Most personalized news features allow readers to search for their Facebook friends or Twitter followers, but they don’t offer a way to actually integrate the two networks.  Consequently, this involves exclusively spending time on the newspaper’s Web site to form a community or interact with fellow users. Now, if you had a choice between spending a few hours on MyWashingtonPost or Facebook, which would you choose? And how many different media sites do you want to sign into at the start of your day? Hell, I’m just glad TweetDeck allows me to keep track of Facebook and Twitter in one place. And the number of new visitors a page would gain from linking to Facebook would probably offset the time spent by a single user on the site itself.

TimesPeople does allow users to sync up to their Facebook profiles, but in keeping with the NYT’s prioritization of “information” over social networking, the site does not allow users to have much more on their profiles than a name and a location.

HuffPost Social news is also quite a leap from news organizations generating noninteractive Facebook pages that merely feed fans with links to their latest stories (the same counterproductive way in which many use Twitter), with readers occasionally discussing stories of interest to them on discussion boards.

Of course, as with anything else, there are two schools of thought about such personalization, customization, individualization of news consumption. Some believe that it might fragment an already fragmented audience in the new media world.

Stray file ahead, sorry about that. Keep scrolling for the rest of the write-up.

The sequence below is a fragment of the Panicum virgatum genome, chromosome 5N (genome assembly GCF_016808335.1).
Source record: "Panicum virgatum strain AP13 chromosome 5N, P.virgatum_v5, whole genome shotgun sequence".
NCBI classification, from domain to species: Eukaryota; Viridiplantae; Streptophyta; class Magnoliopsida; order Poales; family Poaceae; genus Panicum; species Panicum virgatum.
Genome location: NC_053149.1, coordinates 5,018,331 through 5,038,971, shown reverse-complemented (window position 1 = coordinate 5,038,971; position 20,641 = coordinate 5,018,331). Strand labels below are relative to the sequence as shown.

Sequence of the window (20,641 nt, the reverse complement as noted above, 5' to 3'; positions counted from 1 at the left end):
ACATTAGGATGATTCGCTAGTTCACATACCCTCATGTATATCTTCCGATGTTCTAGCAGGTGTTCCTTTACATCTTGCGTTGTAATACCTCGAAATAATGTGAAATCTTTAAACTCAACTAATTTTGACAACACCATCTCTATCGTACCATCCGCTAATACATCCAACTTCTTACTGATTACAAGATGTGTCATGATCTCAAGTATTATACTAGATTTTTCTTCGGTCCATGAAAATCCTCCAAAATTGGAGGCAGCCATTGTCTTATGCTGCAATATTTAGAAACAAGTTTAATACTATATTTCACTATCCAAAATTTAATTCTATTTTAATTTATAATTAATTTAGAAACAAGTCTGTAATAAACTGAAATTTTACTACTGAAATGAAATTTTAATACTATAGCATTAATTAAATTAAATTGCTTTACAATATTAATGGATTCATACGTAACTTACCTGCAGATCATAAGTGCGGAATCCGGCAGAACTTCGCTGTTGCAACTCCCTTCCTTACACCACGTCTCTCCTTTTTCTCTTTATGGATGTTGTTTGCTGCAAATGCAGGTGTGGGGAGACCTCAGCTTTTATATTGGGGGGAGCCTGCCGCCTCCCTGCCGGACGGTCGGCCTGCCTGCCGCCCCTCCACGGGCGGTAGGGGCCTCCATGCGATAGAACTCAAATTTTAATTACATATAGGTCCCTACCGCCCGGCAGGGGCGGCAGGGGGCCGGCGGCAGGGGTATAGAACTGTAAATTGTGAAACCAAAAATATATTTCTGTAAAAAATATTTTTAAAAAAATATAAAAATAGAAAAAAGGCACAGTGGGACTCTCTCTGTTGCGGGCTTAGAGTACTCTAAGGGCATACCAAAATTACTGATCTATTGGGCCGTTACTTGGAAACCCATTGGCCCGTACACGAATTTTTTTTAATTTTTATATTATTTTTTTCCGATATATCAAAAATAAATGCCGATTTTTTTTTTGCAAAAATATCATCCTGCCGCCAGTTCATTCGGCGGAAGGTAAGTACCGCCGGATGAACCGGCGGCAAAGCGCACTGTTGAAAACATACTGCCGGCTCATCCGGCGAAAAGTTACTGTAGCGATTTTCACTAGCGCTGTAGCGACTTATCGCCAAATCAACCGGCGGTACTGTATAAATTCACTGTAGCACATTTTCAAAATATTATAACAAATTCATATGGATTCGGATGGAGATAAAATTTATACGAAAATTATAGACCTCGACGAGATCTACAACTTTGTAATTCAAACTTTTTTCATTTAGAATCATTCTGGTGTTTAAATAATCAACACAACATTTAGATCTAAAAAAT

But, if anything, integrating Web site audiences with social networks should help consolidate these virtual and real communities. Chances are, many of your Facebook friends are people you know–and have known—in real life, in contrast to the exclusively online people you interact with on blogs and discussion forums. This is a way to bring those groups together, defragment the so-called “online-offline” divide. Many of the causes I’ve signed up for on Facebook, for instance, are tangible ones, to save the libraries in the city I live in or promote gay rights at a rally: offline events that can make a difference to the community.

Gatewatching for local news

Among the many good things about Internet news consumption is the fact that audiences can seek any sort of information to suit their interests and inclinations. No longer stifled by editorial, corporate or advertiser monopoly, readers browse everything from obscure blogs to mainstream news sites to get the information they want.

Ever since Internet media started going mainstream, however, many have raised the question of whether this vast and tolerant space is causing people to replace news that informs and educates with that which merely entertains. One has only to look at the slew of sensational Internet videos that go viral, or the latest online reiteration of Jessica Simpson’s gaffe to accept that this is a legitimate concern. In addition, people have more options than ever before to confine themselves to fragmented communities and echo chambers to get the news they want in lieu of what they need.

As Charlie Beckett points out in Supermedia, while the diversity provided by the Internet with regard to information dissemination is important, it also tends to further the divide between those looking for real, relevant information and those who merely want instant gratification through the latest celebrity gossip.

Of course, blaming new media for its endless possibilities would be sort of like blaming that decadent chocolate cake for existing. Just because it is there, doesn’t mean you need to seek it.

This has been a more major concern with regard to local news. Citizens might tend to focus on the latest iPhone application released by Apple at the expense of important news happening at home – information that would be vital to them as contributors to a democracy.